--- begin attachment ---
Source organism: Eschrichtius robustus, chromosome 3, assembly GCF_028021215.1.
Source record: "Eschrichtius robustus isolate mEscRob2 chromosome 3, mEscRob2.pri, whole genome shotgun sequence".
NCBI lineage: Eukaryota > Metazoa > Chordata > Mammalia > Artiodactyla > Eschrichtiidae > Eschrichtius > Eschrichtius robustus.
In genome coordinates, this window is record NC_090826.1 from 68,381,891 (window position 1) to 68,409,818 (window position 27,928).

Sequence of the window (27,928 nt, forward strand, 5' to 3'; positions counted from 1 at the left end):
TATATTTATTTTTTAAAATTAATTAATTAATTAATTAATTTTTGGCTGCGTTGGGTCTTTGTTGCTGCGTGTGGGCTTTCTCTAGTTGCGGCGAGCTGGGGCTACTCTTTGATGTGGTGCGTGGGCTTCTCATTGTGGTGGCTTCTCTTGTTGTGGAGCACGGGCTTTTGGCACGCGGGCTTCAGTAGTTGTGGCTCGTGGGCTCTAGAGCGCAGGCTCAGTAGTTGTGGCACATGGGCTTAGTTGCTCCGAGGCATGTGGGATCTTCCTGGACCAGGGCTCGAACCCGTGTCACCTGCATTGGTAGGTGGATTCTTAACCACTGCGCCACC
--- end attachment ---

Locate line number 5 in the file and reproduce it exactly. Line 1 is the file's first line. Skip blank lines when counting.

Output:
Sequence of the window (27,928 nt, forward strand, 5' to 3'; positions counted from 1 at the left end):